In case we require the same efficiency, our options are:

•  Use a faster carrier gas: use hydrogen instead of helium. This is the easiest way to reduce analysis time, and implementation can be quite fast. At our lab, all columns and applications are run using hydrogen. Hydrogen has about twice the optimum velocity of helium, meaning analysis times are 2x faster. Of course, we need to deal with safety procedures, and because of safety risks, for some labs, hydrogen is not an option. One needs to be aware that helium will become more expensive, as the supply will not last forever. Using hydrogen, the supply is guaranteed.
•  Use a shorter capillary with a smaller bore. This produces similar efficiency, but run times will be shorter.

In this presentation, we will discuss the different options we have to reduce the run time using the existing instrumentation. Important in all cases is to adjust chromatographic settings the right way to make sure the separations are kept as similar as possible. Several examples will be shared and discussed.


Workshop: Recent Developments in Capillary GC-MS
Hosted by: Elena Stashenko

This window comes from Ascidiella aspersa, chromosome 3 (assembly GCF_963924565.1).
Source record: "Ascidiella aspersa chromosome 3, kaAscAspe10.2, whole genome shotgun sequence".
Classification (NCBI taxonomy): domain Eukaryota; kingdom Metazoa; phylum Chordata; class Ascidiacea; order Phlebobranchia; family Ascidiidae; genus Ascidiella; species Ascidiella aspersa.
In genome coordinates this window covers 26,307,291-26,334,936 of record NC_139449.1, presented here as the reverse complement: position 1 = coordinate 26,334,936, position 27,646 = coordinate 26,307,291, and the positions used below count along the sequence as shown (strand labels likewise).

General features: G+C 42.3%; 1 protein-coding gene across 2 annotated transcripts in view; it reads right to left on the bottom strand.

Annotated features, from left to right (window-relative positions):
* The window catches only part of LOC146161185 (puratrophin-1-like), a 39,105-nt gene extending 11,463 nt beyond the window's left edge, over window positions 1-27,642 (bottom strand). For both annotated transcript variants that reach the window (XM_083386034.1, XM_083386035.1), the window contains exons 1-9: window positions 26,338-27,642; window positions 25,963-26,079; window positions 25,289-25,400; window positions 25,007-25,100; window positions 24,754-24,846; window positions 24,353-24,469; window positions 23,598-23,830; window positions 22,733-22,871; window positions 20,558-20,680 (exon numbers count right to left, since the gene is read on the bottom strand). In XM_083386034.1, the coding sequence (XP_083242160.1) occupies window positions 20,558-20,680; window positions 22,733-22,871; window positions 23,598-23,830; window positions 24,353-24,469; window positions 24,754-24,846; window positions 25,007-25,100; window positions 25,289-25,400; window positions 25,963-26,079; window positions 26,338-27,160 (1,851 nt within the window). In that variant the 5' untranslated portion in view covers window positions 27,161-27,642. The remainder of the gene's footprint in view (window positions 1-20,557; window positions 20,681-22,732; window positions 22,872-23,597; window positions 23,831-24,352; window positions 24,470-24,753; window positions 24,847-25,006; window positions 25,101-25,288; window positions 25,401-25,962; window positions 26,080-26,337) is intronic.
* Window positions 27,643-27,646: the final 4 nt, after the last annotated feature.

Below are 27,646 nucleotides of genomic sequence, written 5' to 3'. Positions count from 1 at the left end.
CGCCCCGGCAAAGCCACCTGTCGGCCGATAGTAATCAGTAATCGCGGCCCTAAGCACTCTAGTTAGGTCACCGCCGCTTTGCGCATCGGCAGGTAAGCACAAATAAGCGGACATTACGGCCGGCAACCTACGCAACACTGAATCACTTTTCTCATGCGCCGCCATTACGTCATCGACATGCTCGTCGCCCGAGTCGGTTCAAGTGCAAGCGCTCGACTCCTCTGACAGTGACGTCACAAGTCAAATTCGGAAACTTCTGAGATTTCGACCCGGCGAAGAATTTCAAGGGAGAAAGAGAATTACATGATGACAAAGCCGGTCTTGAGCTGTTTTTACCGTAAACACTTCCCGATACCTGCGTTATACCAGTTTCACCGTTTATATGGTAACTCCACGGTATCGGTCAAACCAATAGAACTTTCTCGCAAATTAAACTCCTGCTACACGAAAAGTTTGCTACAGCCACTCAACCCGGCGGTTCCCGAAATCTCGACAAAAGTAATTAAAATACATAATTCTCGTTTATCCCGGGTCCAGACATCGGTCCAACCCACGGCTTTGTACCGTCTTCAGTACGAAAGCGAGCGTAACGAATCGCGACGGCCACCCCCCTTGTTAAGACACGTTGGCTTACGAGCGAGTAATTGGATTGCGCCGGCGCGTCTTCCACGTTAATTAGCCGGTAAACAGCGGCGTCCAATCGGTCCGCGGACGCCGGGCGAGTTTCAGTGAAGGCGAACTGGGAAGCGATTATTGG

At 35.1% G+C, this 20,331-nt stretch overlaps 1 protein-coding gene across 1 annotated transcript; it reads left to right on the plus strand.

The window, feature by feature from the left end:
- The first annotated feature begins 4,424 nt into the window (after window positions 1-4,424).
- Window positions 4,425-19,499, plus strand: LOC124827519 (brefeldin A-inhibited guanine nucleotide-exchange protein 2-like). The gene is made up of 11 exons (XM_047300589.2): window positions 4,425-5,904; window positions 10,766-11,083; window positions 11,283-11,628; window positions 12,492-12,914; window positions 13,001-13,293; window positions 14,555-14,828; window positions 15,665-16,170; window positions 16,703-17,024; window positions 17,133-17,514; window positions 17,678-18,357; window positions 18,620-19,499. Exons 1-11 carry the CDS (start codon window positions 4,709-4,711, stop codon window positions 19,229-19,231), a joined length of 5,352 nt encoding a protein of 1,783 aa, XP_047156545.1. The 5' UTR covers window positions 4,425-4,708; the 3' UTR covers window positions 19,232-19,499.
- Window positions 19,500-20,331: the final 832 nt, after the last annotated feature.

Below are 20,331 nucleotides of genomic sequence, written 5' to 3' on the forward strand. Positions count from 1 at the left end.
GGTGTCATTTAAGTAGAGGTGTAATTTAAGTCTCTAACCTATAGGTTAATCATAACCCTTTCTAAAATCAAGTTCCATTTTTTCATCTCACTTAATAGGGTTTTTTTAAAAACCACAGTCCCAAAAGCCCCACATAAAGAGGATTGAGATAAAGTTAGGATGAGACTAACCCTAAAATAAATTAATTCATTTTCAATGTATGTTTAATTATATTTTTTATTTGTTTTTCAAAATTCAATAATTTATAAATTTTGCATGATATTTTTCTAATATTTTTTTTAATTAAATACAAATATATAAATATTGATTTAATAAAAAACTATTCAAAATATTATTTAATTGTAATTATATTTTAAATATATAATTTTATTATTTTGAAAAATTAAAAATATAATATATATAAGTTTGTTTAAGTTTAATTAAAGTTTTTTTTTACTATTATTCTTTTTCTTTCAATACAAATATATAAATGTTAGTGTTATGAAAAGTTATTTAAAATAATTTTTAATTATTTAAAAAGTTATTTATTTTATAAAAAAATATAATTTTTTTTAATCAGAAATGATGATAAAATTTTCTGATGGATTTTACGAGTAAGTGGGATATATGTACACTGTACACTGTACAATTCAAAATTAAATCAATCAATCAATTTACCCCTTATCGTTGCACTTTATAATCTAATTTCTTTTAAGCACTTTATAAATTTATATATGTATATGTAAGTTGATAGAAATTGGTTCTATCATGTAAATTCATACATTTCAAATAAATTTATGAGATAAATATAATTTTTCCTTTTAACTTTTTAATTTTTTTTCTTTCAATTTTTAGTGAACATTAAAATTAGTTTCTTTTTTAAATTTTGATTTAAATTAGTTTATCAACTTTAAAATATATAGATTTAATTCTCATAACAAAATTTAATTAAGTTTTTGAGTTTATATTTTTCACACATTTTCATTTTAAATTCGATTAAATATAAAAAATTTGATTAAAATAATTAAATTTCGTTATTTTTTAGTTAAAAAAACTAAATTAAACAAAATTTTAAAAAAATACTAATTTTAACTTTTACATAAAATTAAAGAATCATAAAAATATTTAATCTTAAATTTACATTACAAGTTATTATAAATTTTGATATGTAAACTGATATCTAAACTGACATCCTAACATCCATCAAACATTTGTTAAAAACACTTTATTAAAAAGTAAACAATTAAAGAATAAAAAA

Improving Trace Analysis: Maximizing Sensitivity by Minimizing the Noise and Background in GC and GC-MS

Jaap de Zeeuw (presenter)
Restek Corporation

Abstract: Increased background signal is one of the most common problems in GC. Especially for detection of low levels as is requested for many applications, the signal/noise (S/N) must be optimized. Sources for background will be discussed and solutions will be given to practical problems. Also the eluting peak must be symmetrical, which only happens if the system has sufficient inertness.

This talk includes many practical tips for maximizing signal/noise in daily operation of GC instrumentation.


Technical Posters

Degradation of Certain Organochlorine, Organophosphorus, Organonitrogen, and Carbamate Pesticides During Hot Splitless GC Injection of QuEChERS Extracts of Canola Seed

Jaap de Zeeuw (presenter), Julie Kowalski, Michelle Misselwitz, Sharon Lupo, Jack Cochran
Restek Corporation